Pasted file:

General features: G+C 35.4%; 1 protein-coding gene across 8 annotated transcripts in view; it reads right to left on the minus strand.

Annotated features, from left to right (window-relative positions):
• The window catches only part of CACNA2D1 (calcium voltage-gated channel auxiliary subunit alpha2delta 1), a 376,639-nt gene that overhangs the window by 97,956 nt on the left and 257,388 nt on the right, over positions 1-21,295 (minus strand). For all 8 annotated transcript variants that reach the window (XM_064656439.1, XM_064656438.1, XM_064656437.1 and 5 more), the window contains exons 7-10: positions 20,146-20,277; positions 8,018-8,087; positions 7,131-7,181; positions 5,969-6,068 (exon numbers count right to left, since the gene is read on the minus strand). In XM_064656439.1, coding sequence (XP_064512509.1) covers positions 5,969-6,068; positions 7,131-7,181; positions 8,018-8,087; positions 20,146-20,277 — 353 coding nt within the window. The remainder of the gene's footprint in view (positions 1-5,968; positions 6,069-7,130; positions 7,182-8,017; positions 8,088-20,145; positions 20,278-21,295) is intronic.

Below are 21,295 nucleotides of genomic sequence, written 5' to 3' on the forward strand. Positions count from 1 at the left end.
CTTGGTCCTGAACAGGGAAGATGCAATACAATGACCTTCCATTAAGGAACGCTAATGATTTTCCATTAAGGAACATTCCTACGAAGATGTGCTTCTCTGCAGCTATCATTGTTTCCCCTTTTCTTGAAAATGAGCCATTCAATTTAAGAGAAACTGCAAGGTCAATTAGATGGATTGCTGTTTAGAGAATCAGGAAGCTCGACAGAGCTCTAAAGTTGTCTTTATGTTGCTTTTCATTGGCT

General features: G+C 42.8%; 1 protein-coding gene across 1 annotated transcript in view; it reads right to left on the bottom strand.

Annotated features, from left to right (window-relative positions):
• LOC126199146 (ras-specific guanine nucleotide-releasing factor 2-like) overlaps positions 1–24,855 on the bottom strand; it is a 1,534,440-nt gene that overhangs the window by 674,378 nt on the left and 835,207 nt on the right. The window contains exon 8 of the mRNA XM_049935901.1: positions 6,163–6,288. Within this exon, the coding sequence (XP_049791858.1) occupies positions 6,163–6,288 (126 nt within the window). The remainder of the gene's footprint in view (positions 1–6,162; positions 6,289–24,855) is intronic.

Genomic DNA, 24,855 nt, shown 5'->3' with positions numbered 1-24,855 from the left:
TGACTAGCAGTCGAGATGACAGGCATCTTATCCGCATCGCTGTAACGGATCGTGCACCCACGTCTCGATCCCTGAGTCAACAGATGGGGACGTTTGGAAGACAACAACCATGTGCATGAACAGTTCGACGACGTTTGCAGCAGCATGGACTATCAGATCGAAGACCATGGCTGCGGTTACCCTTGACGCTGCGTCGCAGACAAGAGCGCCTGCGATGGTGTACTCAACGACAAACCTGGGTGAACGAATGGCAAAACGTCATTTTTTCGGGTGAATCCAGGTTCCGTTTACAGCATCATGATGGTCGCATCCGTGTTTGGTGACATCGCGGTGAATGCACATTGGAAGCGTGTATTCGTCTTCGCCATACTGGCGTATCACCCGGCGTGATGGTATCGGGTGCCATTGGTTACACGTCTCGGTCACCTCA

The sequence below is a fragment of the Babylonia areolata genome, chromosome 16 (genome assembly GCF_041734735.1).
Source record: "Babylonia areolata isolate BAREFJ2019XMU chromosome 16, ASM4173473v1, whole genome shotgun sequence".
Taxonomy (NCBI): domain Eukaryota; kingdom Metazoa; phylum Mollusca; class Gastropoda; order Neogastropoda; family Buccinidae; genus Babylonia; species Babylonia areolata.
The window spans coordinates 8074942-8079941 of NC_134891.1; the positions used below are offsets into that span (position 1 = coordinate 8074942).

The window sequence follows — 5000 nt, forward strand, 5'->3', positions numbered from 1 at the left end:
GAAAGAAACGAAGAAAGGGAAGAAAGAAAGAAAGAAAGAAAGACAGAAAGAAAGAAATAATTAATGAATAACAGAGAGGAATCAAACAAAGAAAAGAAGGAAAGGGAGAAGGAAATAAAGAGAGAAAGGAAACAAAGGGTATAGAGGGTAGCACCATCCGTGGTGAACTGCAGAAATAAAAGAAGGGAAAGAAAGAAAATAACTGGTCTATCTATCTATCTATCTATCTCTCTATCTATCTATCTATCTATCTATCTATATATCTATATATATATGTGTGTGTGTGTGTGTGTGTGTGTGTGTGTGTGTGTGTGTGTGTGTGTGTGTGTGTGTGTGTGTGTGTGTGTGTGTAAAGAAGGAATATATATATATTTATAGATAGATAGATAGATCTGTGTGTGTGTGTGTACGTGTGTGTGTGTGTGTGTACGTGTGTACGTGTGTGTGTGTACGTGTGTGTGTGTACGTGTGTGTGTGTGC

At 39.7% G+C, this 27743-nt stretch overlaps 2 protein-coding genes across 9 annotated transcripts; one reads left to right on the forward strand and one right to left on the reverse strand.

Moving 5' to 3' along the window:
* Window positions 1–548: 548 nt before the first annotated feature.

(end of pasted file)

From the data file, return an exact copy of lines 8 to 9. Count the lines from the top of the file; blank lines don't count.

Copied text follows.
• LOC126199146 (ras-specific guanine nucleotide-releasing factor 2-like) overlaps positions 1–24,855 on the bottom strand; it is a 1,534,440-nt gene that overhangs the window by 674,378 nt on the left and 835,207 nt on the right. The window contains exon 8 of the mRNA XM_049935901.1: positions 6,163–6,288. Within this exon, the coding sequence (XP_049791858.1) occupies positions 6,163–6,288 (126 nt within the window). The remainder of the gene's footprint in view (positions 1–6,162; positions 6,289–24,855) is intronic.

Genomic DNA, 24,855 nt, shown 5'->3' with positions numbered 1-24,855 from the left: